My name in the Devanagari script

This is the personal web-site of Ranjit Mathew.

There are many other web-sites like it, but this one is mine.

Learn more about me.


[2019-12-31] “Norse Mythology”

Norse Mythology” is a book by Neil Gaiman containing retellings of some of the stories from, well, Norse mythology. The stories have been told in a modern voice and are embellished with a humor that makes one break into a smile every now and then. The stories range right from the creation myths all the way to the final destruction (also known as Ragnarök). If you have been curious to know more about Norse mythology, this book should serve as a fine starting point. It also makes for a good book from which to tell stories to children and friends.


[2019-12-30] “D'Aulaires' Book Of Greek Myths”

“D'Aulaires' Book Of Greek Myths” is ostensibly an illustrated introductory book to Greek mythology for children by the artist-writer couple Ingri and Edgar Parin d'Aulaire. However, it is a fine introductory book to this important subject for adults as well because of the breadth of its coverage and its nice artwork. For a more comprehensive coverage of this vast topic though, you would have to consult other books and even then it is quite unlikely that a single book would cover everything in a satisfactory manner.


[2019-12-30] “Measure What Matters”

“Measure What Matters” is a book by the investor and venture-capitalist John Doerr on using OKRs (Objectives and Key Results) and CFRs (Conversations, Feedback, and Recognition) to drive excellence and growth in a company. These have been replacing MBOs (Management By Objectives) and KPIs (Key Performance Indicators) in many companies. OKRs were pioneered by former Intel CEO Andy Grove, but have been proselytized by the author over the years. They were made famous by their adoption and continued use at Google as it grew at an unprecedented scale. If you want to know more about OKRs and how to apply them at your company, this is the book for you.


[2019-12-28] “Ayodhya: The Dark Night”

“Ayodhya: The Dark Night” is a book by the journalists Krishna Jha and Dhirendra K. Jha telling the story of that fateful night of 22nd December 1949 when a bunch of Hindu activists smuggled in an idol of Rama into the Babri Masjid in Ayodhya. This act started a chain of awful events that led to several communal riots across India in the recent past and most recently led to a historic judgement by the Supreme Court of India in the dispute. This book is an essential read to understand the conspiracy among various actors as well as the collusion and apathy at multiple levels of the administration and judiciary that led to the events of that night.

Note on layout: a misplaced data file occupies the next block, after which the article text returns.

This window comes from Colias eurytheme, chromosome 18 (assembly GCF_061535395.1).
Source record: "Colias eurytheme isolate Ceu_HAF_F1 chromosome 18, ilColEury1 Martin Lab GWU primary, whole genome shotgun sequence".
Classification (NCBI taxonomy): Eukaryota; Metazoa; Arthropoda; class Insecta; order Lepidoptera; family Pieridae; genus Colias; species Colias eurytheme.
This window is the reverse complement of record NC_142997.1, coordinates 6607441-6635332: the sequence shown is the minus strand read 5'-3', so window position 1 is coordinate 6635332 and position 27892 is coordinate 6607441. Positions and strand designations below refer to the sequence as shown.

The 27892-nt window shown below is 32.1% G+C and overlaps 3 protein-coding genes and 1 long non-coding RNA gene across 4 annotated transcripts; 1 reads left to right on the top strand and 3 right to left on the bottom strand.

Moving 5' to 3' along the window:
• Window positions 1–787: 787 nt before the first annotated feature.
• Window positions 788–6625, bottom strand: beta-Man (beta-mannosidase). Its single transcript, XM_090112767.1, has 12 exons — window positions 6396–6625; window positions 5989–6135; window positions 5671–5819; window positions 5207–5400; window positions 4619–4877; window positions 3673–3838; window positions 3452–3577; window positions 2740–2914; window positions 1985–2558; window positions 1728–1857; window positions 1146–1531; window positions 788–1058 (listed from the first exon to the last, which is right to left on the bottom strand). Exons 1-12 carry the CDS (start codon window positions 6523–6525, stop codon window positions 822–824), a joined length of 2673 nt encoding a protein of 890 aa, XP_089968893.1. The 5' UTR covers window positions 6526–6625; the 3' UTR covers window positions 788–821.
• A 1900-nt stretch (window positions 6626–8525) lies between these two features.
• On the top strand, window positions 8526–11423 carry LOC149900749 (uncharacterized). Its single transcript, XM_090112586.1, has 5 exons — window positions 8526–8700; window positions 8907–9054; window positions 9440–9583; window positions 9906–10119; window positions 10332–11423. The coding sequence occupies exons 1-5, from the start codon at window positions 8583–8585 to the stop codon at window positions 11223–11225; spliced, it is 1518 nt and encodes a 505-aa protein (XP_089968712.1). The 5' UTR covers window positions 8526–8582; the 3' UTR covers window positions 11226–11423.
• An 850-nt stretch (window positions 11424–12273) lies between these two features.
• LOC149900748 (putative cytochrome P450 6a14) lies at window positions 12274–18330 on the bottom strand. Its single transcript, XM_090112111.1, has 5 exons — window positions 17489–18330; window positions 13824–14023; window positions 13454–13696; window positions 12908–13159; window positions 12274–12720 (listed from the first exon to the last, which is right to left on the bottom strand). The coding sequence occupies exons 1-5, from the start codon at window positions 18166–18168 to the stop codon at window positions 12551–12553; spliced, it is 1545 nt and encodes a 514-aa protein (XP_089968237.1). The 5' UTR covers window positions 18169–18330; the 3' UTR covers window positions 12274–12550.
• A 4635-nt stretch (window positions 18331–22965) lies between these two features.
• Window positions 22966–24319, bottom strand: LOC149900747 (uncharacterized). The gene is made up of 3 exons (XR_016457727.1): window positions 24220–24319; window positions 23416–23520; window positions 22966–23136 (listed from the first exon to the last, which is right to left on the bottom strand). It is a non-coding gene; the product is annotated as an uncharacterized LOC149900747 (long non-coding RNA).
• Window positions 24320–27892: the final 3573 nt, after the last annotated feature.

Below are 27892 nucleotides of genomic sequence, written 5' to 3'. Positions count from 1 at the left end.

[2019-12-26] “Getting Things Done”

Getting Things Done” is a book by productivity-consultant David Allen that describes their famous time-management method of the same name (often referred to by its abbreviation “GTD”). It has become somewhat of a classic book on improving productivity for individuals and achieved this status almost as soon as it was published in 2001. It has its share of naysayers, but if you are someone who is overwhelmed by all the things that you have to do in your work or to achieve your personal goals, this might just be the book for you.


[2019-12-24] “The Guernsey Literary And Potato Peel Pie Society”

The Guernsey Literary And Potato Peel Pie Society” is a historical novel by Mary Ann Shaffer (finished by Annie Barrows due to the former’s ill health). It is an epistolary novel comprising letters and telegrams written by some of the characters to each other (as well as the odd set of diary-entries by one of them). It is an enjoyable novel that is partly funny and partly tragic and mostly romantic. It was recently adapted into an eponymous movie as well.


[2019-02-04] “Early Indians”

“Early Indians” by Tony Joseph takes a look at some of the recent scientific research in genetics, linguistics, archeology, etc. to figure out just who the first settlers of India might have been and how they might have evolved over the years to form the current population of the Indian sub-continent. It is a relatively small book, but it is packed with information and provides copious references to the curious reader for further research. As it touches upon the roots and the identity of us Indians in these hyper-nationalistic times, it seems to have ruffled a few feathers already despite having what I consider a well-balanced and non-judgemental presentation.


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